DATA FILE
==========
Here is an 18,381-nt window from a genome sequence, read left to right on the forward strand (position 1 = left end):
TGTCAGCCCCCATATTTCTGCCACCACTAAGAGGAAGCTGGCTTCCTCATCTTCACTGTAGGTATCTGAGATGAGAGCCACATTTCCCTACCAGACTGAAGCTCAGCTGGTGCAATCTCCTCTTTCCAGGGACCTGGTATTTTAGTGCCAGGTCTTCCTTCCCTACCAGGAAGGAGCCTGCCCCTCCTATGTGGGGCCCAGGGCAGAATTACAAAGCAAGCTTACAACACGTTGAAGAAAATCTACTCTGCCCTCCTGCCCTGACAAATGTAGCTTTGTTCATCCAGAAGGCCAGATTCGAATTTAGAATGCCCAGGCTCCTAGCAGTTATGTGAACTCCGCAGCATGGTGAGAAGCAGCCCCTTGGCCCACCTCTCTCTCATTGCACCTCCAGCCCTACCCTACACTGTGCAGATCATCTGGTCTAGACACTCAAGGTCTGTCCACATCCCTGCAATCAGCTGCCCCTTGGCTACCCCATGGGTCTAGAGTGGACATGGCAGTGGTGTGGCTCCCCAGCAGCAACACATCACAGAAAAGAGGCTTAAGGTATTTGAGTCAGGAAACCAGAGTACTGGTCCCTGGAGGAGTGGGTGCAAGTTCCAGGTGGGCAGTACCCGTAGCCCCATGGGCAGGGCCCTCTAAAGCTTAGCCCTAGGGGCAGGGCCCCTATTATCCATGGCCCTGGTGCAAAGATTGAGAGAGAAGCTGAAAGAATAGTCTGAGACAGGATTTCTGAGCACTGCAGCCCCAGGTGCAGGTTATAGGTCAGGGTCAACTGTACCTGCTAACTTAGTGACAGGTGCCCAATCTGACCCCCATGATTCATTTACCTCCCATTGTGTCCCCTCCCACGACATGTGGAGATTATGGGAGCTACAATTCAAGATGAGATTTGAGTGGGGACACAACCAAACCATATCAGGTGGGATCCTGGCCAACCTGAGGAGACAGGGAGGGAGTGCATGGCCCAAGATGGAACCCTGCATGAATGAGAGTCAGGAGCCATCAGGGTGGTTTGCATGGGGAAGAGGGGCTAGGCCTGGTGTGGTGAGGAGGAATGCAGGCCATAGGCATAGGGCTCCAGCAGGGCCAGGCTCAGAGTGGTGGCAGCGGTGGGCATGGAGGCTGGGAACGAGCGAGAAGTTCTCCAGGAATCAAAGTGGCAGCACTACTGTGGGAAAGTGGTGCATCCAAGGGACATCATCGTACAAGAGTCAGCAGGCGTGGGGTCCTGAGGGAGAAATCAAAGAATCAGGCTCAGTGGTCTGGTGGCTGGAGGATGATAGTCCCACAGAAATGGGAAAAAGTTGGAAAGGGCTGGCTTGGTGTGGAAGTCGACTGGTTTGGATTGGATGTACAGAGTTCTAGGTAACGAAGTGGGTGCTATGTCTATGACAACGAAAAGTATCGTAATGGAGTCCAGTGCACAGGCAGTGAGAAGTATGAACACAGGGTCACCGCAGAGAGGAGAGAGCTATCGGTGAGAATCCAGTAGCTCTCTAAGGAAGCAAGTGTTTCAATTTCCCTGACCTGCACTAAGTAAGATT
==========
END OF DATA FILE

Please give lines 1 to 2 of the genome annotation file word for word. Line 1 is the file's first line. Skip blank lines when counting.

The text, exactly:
Here is an 18,381-nt window from a genome sequence, read left to right on the forward strand (position 1 = left end):
TGTCAGCCCCCATATTTCTGCCACCACTAAGAGGAAGCTGGCTTCCTCATCTTCACTGTAGGTATCTGAGATGAGAGCCACATTTCCCTACCAGACTGAAGCTCAGCTGGTGCAATCTCCTCTTTCCAGGGACCTGGTATTTTAGTGCCAGGTCTTCCTTCCCTACCAGGAAGGAGCCTGCCCCTCCTATGTGGGGCCCAGGGCAGAATTACAAAGCAAGCTTACAACACGTTGAAGAAAATCTACTCTGCCCTCCTGCCCTGACAAATGTAGCTTTGTTCATCCAGAAGGCCAGATTCGAATTTAGAATGCCCAGGCTCCTAGCAGTTATGTGAACTCCGCAGCATGGTGAGAAGCAGCCCCTTGGCCCACCTCTCTCTCATTGCACCTCCAGCCCTACCCTACACTGTGCAGATCATCTGGTCTAGACACTCAAGGTCTGTCCACATCCCTGCAATCAGCTGCCCCTTGGCTACCCCATGGGTCTAGAGTGGACATGGCAGTGGTGTGGCTCCCCAGCAGCAACACATCACAGAAAAGAGGCTTAAGGTATTTGAGTCAGGAAACCAGAGTACTGGTCCCTGGAGGAGTGGGTGCAAGTTCCAGGTGGGCAGTACCCGTAGCCCCATGGGCAGGGCCCTCTAAAGCTTAGCCCTAGGGGCAGGGCCCCTATTATCCATGGCCCTGGTGCAAAGATTGAGAGAGAAGCTGAAAGAATAGTCTGAGACAGGATTTCTGAGCACTGCAGCCCCAGGTGCAGGTTATAGGTCAGGGTCAACTGTACCTGCTAACTTAGTGACAGGTGCCCAATCTGACCCCCATGATTCATTTACCTCCCATTGTGTCCCCTCCCACGACATGTGGAGATTATGGGAGCTACAATTCAAGATGAGATTTGAGTGGGGACACAACCAAACCATATCAGGTGGGATCCTGGCCAACCTGAGGAGACAGGGAGGGAGTGCATGGCCCAAGATGGAACCCTGCATGAATGAGAGTCAGGAGCCATCAGGGTGGTTTGCATGGGGAAGAGGGGCTAGGCCTGGTGTGGTGAGGAGGAATGCAGGCCATAGGCATAGGGCTCCAGCAGGGCCAGGCTCAGAGTGGTGGCAGCGGTGGGCATGGAGGCTGGGAACGAGCGAGAAGTTCTCCAGGAATCAAAGTGGCAGCACTACTGTGGGAAAGTGGTGCATCCAAGGGACATCATCGTACAAGAGTCAGCAGGCGTGGGGTCCTGAGGGAGAAATCAAAGAATCAGGCTCAGTGGTCTGGTGGCTGGAGGATGATAGTCCCACAGAAATGGGAAAAAGTTGGAAAGGGCTGGCTTGGTGTGGAAGTCGACTGGTTTGGATTGGATGTACAGAGTTCTAGGTAACGAAGTGGGTGCTATGTCTATGACAACGAAAAGTATCGTAATGGAGTCCAGTGCACAGGCAGTGAGAAGTATGAACACAGGGTCACCGCAGAGAGGAGAGAGCTATCGGTGAGAATCCAGTAGCTCTCTAAGGAAGCAAGTGTTTCAATTTCCCTGACCTGCACTAAGTAAGATT